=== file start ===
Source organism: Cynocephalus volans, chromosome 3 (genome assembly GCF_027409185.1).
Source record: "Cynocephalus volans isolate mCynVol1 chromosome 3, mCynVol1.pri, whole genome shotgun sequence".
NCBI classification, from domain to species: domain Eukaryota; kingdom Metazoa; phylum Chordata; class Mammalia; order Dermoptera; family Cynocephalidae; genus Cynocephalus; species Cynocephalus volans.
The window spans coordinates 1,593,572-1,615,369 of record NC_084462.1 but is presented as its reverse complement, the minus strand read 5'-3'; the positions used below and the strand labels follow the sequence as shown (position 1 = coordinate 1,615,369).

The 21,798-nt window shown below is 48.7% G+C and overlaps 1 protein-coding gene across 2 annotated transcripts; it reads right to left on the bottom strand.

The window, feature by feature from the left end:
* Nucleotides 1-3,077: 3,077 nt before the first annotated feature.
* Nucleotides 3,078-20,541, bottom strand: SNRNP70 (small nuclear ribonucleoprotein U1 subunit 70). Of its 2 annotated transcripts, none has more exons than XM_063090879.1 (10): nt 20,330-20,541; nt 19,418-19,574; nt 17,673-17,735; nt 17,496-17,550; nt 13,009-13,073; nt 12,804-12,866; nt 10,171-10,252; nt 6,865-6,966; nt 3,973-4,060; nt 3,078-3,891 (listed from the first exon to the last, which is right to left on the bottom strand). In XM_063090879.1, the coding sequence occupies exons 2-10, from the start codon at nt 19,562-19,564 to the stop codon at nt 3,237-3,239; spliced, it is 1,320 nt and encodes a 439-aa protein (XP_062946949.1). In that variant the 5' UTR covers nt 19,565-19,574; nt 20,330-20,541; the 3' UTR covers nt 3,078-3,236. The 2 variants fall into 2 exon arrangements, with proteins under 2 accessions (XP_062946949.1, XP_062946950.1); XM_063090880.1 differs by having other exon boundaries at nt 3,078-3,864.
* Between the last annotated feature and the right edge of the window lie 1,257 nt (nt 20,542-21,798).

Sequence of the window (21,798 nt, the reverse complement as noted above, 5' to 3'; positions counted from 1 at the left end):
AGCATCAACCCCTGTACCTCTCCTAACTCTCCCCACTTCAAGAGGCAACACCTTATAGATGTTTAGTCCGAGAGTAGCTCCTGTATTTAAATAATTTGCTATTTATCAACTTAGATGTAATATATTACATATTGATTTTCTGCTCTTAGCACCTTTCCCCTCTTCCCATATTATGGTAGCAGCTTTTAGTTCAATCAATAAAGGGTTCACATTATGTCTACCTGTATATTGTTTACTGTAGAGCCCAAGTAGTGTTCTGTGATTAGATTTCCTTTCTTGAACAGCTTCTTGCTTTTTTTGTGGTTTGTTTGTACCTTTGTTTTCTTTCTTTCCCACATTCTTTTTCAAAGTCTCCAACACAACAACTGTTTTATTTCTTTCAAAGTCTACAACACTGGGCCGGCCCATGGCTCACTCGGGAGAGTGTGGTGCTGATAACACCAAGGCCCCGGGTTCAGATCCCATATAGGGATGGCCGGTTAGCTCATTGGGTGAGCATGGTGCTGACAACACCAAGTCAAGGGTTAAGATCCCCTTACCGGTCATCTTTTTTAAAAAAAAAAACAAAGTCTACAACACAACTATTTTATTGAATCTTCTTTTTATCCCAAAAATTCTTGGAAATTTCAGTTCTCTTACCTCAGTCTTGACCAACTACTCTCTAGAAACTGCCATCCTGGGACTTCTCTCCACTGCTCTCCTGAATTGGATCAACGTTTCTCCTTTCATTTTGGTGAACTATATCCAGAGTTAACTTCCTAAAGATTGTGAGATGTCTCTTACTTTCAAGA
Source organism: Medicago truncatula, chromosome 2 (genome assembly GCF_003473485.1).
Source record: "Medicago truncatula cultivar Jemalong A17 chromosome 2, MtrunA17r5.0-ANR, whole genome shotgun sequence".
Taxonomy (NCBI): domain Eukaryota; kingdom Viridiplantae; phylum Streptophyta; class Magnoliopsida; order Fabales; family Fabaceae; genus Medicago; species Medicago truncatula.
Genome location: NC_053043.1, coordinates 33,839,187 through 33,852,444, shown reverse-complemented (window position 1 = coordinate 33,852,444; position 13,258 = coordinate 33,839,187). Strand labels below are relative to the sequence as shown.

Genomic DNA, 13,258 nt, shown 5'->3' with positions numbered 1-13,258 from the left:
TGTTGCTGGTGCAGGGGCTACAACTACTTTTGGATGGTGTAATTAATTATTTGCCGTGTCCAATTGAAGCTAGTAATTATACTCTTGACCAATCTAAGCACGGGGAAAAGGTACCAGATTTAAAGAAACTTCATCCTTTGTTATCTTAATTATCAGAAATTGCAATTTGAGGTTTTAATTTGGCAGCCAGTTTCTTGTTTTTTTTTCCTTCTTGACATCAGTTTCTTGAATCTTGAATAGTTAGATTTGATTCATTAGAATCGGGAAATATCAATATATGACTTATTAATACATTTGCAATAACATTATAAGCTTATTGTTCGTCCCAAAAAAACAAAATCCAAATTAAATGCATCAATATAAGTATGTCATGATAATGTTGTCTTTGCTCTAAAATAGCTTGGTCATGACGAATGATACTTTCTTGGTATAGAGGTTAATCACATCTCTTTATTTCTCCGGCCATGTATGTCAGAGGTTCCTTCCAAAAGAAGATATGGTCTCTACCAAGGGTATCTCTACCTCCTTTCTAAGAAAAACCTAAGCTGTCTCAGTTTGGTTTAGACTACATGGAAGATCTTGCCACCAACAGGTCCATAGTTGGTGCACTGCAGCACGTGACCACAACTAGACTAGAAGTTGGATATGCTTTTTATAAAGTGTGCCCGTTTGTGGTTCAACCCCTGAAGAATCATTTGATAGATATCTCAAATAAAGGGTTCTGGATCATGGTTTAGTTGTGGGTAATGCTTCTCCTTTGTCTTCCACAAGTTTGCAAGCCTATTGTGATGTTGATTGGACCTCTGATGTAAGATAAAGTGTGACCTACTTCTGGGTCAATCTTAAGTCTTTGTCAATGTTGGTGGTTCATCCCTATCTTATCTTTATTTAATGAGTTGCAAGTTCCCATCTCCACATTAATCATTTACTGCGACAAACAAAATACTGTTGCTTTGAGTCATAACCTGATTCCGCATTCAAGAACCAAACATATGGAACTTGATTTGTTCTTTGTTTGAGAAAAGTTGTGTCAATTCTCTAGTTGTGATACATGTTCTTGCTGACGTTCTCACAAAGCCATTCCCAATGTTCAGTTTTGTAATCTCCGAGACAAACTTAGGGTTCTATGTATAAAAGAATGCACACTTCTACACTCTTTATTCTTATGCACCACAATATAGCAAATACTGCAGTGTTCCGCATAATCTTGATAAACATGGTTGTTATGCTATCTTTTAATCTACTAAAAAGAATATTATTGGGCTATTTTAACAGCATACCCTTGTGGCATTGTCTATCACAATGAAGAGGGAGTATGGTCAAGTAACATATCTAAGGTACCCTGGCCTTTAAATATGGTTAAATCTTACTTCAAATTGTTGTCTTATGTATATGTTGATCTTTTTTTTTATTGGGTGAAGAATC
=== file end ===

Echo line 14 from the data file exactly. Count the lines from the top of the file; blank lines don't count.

Taxonomy (NCBI): domain Eukaryota; kingdom Viridiplantae; phylum Streptophyta; class Magnoliopsida; order Fabales; family Fabaceae; genus Medicago; species Medicago truncatula.